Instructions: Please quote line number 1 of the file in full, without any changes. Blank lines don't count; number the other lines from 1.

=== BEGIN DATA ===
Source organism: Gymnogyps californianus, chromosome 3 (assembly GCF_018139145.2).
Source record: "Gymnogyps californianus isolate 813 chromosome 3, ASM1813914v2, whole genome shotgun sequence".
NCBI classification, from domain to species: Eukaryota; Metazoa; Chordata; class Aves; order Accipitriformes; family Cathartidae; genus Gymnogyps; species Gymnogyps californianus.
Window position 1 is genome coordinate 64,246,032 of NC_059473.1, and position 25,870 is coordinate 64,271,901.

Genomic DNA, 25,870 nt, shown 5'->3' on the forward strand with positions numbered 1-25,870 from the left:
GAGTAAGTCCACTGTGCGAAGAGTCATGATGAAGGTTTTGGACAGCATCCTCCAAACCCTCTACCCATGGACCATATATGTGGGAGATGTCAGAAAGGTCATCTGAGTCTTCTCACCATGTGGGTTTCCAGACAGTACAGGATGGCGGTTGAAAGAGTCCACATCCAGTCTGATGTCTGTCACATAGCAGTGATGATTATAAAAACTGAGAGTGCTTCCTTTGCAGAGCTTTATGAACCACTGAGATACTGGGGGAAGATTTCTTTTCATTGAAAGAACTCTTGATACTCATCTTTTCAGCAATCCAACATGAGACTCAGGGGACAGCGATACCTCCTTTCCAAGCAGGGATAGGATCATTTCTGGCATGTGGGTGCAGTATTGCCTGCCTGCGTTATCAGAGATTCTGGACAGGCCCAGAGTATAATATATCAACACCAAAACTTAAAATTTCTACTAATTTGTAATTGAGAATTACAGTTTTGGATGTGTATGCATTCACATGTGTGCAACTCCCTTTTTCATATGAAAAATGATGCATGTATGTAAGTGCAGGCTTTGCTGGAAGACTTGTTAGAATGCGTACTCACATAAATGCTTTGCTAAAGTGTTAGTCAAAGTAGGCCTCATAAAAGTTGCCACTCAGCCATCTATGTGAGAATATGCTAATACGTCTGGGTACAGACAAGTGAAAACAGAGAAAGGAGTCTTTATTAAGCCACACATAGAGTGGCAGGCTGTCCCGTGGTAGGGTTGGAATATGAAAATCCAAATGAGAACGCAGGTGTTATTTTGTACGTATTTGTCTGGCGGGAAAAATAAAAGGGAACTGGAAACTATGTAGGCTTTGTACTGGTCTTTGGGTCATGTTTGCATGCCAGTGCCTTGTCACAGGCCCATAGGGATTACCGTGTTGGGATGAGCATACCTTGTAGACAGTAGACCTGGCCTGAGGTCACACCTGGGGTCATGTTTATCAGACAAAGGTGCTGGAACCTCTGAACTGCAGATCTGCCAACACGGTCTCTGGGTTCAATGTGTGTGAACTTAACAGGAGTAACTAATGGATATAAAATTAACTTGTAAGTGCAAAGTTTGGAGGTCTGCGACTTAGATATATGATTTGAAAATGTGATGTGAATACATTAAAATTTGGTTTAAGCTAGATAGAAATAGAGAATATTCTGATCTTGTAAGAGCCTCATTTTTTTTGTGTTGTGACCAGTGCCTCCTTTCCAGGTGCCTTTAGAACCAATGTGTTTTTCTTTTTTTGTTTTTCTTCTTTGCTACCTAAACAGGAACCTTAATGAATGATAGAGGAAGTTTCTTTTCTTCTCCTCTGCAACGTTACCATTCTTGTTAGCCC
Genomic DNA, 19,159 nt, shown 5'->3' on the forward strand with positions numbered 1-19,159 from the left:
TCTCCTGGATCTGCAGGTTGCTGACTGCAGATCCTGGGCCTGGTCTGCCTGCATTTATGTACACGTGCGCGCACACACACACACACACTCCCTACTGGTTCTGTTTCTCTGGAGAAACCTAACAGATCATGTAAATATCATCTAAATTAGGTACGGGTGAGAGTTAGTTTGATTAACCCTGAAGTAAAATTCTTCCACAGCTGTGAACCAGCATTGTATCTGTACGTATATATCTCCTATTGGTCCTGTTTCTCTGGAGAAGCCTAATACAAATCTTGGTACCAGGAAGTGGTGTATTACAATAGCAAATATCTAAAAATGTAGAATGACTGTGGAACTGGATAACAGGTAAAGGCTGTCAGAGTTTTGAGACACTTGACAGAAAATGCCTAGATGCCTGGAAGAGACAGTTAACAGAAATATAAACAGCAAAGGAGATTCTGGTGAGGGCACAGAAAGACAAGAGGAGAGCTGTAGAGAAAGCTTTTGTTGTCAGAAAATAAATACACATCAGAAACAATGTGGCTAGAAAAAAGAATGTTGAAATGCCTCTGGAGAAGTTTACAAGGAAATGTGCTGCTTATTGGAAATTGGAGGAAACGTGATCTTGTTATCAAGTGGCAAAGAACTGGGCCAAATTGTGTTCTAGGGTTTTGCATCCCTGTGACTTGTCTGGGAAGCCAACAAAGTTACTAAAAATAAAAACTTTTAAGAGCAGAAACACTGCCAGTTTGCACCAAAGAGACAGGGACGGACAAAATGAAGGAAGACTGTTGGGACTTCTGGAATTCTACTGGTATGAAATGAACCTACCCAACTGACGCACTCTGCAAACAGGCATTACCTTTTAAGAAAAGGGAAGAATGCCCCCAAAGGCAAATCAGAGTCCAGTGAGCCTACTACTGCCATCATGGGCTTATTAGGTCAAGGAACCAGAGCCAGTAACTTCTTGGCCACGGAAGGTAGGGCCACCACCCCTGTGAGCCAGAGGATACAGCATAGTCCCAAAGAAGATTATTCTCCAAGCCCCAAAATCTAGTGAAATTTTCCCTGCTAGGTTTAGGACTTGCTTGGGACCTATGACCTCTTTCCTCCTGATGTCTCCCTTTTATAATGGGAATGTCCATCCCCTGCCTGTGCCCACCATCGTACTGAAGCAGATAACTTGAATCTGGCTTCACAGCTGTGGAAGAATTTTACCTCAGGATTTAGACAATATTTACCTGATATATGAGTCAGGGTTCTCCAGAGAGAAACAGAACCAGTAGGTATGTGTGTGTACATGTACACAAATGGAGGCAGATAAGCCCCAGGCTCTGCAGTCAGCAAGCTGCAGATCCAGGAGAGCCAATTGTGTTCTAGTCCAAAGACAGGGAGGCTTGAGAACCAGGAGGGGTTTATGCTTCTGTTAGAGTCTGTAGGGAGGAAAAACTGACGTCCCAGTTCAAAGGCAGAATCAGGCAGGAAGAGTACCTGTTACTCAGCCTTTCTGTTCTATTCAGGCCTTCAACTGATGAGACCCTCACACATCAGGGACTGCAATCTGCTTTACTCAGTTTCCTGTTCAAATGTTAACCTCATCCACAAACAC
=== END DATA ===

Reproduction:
Source organism: Gymnogyps californianus, chromosome 3 (assembly GCF_018139145.2).